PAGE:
The past few months have been particularly important for this principle. First, the Supreme Court of Appeal in the South African National Roads Agency (Sanral) case handed down a significant judgment, which clarified that court documents should be available to the public from the time that they are filed – and thus well before the actual court hearing. Continue reading

“It tolls for open justice” – City of Cape Town v Sanral

posted in Media law, Musings on Media, Open justice, Openness on by

Last week, the Supreme Court of Appeal (SCA) handed down its decision in the appeal by the City of Cape Town against a Western Cape High Court decision which had dramatically undermined the principle of open justice.

The City of Cape Town (the City) is reviewing the decision of the SA National Roads Authority (Sanral) to, amongst other things, declare parts of the N1 and N2 national roads as toll roads.  In the course of this review application, Sanral applied to court to restrict the City from referring to what it alleged to be Sanral’s confidential information in one of the City’s affidavits in the review.  The information had been obtained by the City pursuant to the rules of court, which obliged Sanral to make available the administrative record of its decision.

Now this application by Sanral is standard in cases involving confidential information – what happens is that the parties to litigation try to agree to a confidentiality regime that will apply to certain information.  If  a regime cannot be agreed upon, the party seeking secrecy can approach the court to rule on the matter.  Such applications are always considered on the basis that granting secrecy would depart from the general rule of openness, and secrecy will only be permitted exceptionally.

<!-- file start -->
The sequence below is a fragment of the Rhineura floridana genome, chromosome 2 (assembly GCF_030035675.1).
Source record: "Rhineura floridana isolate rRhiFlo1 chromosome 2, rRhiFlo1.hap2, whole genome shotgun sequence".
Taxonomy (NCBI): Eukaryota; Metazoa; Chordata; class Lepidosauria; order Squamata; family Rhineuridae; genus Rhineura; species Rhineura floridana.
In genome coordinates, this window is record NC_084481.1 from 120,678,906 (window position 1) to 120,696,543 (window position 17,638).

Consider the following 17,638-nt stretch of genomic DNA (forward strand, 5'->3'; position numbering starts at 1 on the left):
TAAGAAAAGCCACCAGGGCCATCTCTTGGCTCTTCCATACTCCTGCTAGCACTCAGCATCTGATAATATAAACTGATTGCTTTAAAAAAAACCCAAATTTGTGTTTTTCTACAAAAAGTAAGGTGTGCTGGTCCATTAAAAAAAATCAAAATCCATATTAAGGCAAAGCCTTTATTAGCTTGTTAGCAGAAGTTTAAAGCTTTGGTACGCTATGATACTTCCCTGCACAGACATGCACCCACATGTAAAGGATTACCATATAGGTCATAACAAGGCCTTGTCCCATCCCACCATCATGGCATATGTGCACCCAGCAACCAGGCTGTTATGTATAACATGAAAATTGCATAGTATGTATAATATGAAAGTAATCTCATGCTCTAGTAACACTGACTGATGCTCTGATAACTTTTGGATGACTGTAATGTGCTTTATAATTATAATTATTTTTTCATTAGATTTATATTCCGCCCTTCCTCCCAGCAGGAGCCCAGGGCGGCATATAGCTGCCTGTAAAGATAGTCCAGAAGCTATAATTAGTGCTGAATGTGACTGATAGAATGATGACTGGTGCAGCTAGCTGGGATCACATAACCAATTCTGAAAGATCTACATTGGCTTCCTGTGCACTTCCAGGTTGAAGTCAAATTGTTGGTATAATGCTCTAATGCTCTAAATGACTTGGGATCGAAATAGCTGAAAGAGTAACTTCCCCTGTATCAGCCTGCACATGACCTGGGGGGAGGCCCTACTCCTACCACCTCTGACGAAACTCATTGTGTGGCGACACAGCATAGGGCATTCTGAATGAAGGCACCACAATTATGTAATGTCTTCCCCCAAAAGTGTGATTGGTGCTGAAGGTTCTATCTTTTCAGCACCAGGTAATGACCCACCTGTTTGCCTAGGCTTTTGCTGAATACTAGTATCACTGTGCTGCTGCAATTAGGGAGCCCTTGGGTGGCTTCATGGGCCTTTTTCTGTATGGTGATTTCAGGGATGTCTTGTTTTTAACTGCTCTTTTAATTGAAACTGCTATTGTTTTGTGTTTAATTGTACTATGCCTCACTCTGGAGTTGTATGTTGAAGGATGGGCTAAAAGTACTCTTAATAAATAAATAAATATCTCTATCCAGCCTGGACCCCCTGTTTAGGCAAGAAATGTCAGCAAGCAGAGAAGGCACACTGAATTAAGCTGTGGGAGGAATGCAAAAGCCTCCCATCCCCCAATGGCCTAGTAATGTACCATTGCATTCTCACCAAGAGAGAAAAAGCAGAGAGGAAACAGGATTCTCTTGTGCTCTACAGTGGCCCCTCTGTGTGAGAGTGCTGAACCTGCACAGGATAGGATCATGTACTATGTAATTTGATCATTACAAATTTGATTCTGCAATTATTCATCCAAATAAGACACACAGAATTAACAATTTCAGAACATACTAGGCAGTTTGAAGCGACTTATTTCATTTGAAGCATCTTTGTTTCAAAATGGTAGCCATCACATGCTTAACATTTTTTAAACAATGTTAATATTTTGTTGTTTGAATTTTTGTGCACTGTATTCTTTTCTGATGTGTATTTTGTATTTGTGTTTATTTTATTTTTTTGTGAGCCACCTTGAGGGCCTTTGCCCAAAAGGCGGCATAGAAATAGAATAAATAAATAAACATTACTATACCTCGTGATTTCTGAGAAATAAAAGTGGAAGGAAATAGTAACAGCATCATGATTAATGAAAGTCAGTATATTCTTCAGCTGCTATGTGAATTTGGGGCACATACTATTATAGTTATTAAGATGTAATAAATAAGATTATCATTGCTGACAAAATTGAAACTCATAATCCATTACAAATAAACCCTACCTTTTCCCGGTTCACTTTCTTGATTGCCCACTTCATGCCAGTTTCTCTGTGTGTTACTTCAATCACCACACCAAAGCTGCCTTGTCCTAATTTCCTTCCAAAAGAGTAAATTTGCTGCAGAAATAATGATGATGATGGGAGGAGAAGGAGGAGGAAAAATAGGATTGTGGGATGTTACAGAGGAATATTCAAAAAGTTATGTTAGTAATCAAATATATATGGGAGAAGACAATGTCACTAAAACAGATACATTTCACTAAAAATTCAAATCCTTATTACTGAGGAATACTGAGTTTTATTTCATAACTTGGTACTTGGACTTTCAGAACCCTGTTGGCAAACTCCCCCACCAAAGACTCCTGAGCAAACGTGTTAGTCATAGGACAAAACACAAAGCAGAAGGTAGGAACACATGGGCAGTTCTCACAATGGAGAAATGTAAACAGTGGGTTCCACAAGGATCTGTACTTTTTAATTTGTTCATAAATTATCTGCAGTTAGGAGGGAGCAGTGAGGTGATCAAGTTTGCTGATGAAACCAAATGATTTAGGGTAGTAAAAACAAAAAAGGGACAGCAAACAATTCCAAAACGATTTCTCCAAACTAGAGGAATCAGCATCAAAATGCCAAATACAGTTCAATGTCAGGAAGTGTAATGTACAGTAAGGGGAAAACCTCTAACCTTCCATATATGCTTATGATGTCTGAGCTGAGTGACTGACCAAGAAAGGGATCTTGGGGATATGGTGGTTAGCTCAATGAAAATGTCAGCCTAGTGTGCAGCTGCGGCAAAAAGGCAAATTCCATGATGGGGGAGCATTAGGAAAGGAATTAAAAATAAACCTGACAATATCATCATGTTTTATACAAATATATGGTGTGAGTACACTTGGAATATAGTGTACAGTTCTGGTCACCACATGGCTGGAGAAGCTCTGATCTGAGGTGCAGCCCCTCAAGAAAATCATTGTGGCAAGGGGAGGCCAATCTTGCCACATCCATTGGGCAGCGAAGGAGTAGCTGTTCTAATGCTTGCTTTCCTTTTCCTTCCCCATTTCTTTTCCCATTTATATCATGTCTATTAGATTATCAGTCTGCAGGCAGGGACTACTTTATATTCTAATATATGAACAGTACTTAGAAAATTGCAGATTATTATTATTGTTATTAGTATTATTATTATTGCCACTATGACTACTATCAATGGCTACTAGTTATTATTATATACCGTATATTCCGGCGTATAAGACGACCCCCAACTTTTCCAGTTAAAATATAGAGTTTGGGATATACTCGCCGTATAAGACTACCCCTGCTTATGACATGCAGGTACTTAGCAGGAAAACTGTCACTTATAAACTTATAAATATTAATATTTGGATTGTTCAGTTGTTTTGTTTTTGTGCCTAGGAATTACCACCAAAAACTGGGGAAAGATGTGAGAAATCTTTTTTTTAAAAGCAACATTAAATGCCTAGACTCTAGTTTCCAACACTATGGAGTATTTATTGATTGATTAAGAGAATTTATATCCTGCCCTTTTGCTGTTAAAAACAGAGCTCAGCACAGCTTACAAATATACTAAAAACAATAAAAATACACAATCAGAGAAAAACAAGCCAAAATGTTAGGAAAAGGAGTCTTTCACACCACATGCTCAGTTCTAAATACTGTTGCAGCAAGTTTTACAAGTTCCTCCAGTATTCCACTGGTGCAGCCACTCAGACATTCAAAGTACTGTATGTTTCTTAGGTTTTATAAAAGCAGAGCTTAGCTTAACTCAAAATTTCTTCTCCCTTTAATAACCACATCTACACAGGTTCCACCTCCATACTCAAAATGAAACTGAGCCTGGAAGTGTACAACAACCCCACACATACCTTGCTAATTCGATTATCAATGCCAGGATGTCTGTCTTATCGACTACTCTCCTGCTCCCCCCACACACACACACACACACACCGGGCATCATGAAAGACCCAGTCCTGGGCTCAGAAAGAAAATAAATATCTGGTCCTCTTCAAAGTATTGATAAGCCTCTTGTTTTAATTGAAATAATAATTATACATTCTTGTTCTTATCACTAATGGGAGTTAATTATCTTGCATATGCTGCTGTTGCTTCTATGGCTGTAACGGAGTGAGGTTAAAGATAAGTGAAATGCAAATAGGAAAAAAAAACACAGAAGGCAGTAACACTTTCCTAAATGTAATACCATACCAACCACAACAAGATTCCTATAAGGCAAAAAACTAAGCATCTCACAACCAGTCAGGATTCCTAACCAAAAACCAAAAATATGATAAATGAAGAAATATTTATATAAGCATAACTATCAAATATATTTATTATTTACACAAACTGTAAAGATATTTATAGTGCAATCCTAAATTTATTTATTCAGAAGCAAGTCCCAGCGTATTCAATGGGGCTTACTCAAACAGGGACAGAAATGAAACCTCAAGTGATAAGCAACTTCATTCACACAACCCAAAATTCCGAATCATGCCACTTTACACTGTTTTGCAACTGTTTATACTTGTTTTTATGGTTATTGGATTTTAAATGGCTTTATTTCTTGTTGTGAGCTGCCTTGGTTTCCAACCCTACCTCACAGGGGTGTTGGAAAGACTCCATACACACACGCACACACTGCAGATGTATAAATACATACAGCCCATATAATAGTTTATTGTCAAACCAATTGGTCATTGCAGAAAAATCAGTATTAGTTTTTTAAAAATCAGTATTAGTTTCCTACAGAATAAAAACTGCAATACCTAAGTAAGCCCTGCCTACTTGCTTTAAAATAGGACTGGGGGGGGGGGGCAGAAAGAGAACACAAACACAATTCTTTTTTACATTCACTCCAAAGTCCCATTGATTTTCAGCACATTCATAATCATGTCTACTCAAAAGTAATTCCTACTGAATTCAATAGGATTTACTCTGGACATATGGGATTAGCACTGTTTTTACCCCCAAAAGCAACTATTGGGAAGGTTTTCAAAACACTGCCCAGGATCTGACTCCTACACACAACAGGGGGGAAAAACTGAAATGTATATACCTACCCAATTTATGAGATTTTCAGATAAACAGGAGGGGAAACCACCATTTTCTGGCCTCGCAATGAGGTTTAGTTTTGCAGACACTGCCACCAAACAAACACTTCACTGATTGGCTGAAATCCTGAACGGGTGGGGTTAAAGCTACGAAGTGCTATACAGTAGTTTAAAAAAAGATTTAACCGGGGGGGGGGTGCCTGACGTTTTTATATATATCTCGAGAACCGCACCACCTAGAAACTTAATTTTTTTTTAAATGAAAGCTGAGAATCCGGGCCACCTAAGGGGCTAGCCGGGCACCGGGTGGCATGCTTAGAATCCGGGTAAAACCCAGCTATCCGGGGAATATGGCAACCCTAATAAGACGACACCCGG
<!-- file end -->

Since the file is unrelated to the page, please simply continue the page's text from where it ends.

The Western Cape High Court ruled that Sanral had not made out a case for the confidentiality it contended for.   But the court then did something extraordinary – it ruled that the administrative record which Sanral had filed was in any event covered by the “implied undertaking” rule, which had the effect that the record could not be made public without Sanral’s or the court’s consent, until the main review case was heard in court.  This rule, which comes from the law in the United Kingdom, provides that documents discovered by a party in litigation cannot be used for any collateral purpose (such as making the documents public).  The rule also hits any document – such as the City’s affidavit – which quoted from the administrative record.

And the court then went event further – holding that rule 62(7) of the Uniform Rules of Court had the effect that in any event, the public cannot access the content of a court file until the case is called in court.

Continue reading

Democratic Alliance v African National Congress – The Nkandla SMS case

posted in Defamation, Electoral Act, Fact v opinion, Fair comment, Freedom of expression, Media law on by

Ben Winks and I penned an article for the Mail & Guardian last week on the Constitutional Court’s complex and important case involving the DA’s pre-election SMS.  You can read the case here.

Our M & G article, “SMS ruling muddies the waters”, is here.

You’ll see we argue that the minority judgment of Zondo J is right on the facts (so the ANC should have won), and the concurring majority judgment of Van der Westhuizen J is right in principle.  We love the writing and sentiments expressed in the majority judgment of Cameron, Froneman and Khampepe JJ, but we think they got the case wrong on the facts.  However, there are some important and welcome implications of the majority judgment for media law, which I’ll explore in a later blog.